By Ellie Gustafson
That our children turned out well might indicate we did something right as parents. Even though bad kids can come from good parents, God is the moderator in such matters. Parenting works best when plugged tightly to Him.
Both Jim and I had good parents. They gave us books, music, and places for the imagination. They loved us with firmness. Our small town was safe. Church was a given, and except for my parents splitting up, I had an idyllic childhood.
But how would my parenting go? First of all, what do you know in your early 20s? Not much, and we made lots of mistakes. Doing it over, I’d go about it differently, learning from today’s excellent books on parenting.
What did we do right?
- Play—our most valuable tool. We romped on the floor, chased the kids, played games, read aloud, taught skills (boys sewing buttons, girls changing tires) and generally had
- A pow-wow around a fake campfire in the middle of our living room gave each of us opportunity to bring up topics, and we’d talk briefly about each. As parents, we could discuss a range of sticky things.
- I learned mid-course that encouragement was a better “fixer” than admonishment and saw child #3 go from slouch to straight after we changed our ways.
- We bought a large forest as a tree farm. Like, just plain woods. No electricity, running water, shelter, bathroom. We all learned to make do without the basics. The boys ran chainsaws and drove truck and tractor. Rachel, though, balked at firewood hauling and opted to train as a Christian camp counselor. We sent her off with our blessing.
- Daily devotions were a sometimes thing, but we tried to model our faith in day-to-day choices and conversations.
What did we do wrong?
- How do we sin? Let me count the ways… Observing sinful parents who are saved by grace isn’t a bad lesson for kids to learn.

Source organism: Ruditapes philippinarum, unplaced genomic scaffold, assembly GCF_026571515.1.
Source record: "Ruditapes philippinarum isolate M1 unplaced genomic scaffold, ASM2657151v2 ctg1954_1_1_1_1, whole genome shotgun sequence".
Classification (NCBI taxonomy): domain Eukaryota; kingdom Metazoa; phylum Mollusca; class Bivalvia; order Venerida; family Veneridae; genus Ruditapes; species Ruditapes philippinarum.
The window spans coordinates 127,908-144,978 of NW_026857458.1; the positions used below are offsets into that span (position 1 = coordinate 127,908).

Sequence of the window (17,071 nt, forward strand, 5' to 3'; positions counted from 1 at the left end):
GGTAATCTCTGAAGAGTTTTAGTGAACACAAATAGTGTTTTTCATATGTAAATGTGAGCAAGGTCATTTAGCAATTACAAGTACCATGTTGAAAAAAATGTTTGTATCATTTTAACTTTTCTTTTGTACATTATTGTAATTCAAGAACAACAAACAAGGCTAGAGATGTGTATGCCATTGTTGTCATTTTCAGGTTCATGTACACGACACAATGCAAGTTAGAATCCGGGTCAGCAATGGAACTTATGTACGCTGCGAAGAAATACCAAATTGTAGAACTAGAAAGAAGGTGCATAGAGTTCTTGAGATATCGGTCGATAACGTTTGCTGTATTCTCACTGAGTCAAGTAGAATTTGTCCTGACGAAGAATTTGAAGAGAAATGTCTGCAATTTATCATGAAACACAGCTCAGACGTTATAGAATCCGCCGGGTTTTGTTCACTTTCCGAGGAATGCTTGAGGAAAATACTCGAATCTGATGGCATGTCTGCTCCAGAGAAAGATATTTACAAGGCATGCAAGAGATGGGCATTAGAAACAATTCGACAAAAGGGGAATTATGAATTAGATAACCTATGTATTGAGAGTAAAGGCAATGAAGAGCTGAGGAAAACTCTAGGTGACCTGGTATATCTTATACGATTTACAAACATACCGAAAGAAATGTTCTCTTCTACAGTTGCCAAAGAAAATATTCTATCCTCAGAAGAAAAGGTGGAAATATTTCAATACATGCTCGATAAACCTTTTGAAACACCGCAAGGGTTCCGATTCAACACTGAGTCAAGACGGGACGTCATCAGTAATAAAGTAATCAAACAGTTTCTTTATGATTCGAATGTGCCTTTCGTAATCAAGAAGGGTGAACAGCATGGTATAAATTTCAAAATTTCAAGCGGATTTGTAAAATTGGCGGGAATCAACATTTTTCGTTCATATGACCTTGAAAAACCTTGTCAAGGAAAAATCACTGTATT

- We were selfish, often inconsiderate of our children’s needs and schedules. I remember making son Eric wait nearly a half hour to be picked up—for some frivolous reason. He was not pleased, and I’ve always felt bad about it.
- We slept in, requiring our kids to make their own breakfast and school lunches. They rose to that reality with reasonable grace, but it was not a good thing.
My bottom-line advice? Be there. Be available. Be supportive. Be positive, even in correction. [Oh, I’m sorry you chose to do that. What can you learn from it?] Give choices; make consequences clear. Train in self-management—money, habits, choosing friends, etc. Hard work, yes, but the rewards are eternal.
Proof of the pudding:
Eric and Lee—You gave us fun things to do (Indian clothes, tepee, snow trains), and even dangerous stuff (chain saws, driving tractors, logging). We appreciate you!
Rachel–You’re a fine example of life-long mothering. I’m watching and praying for you in this next stage.
April Joy— Happy GRANDmother’s Day! I feel so fortunate to live with you. Thanks for faithfully following God and pursuing Him.
Books I wish I’d had earlier:
- Any of John Eldredge’s work.
- Parenting with Love and Logic books—Foster Cline and Jim Fay.
- Paul Tripp is new to me but seems to have a good following.
About Ellie Gustafson
Ellie Gustafson began thinking up stories at a young age but didn’t begin writing and publishing until 1978. A graduate of Wheaton College, she has been actively involved in church life as a minister’s wife, teacher, musician, writer, and encourager. Additional experiences include gardening, house construction, tree farming, and parenting—all of which have helped bring color and humor to her fiction. One of her major writing goals has been to make scriptural principles understandable and relevant for today’s readers through the undeniable power of story. I’d love to hear from you about your parenting adventures. Connect with Ellie at www.eleanorgustafson.com.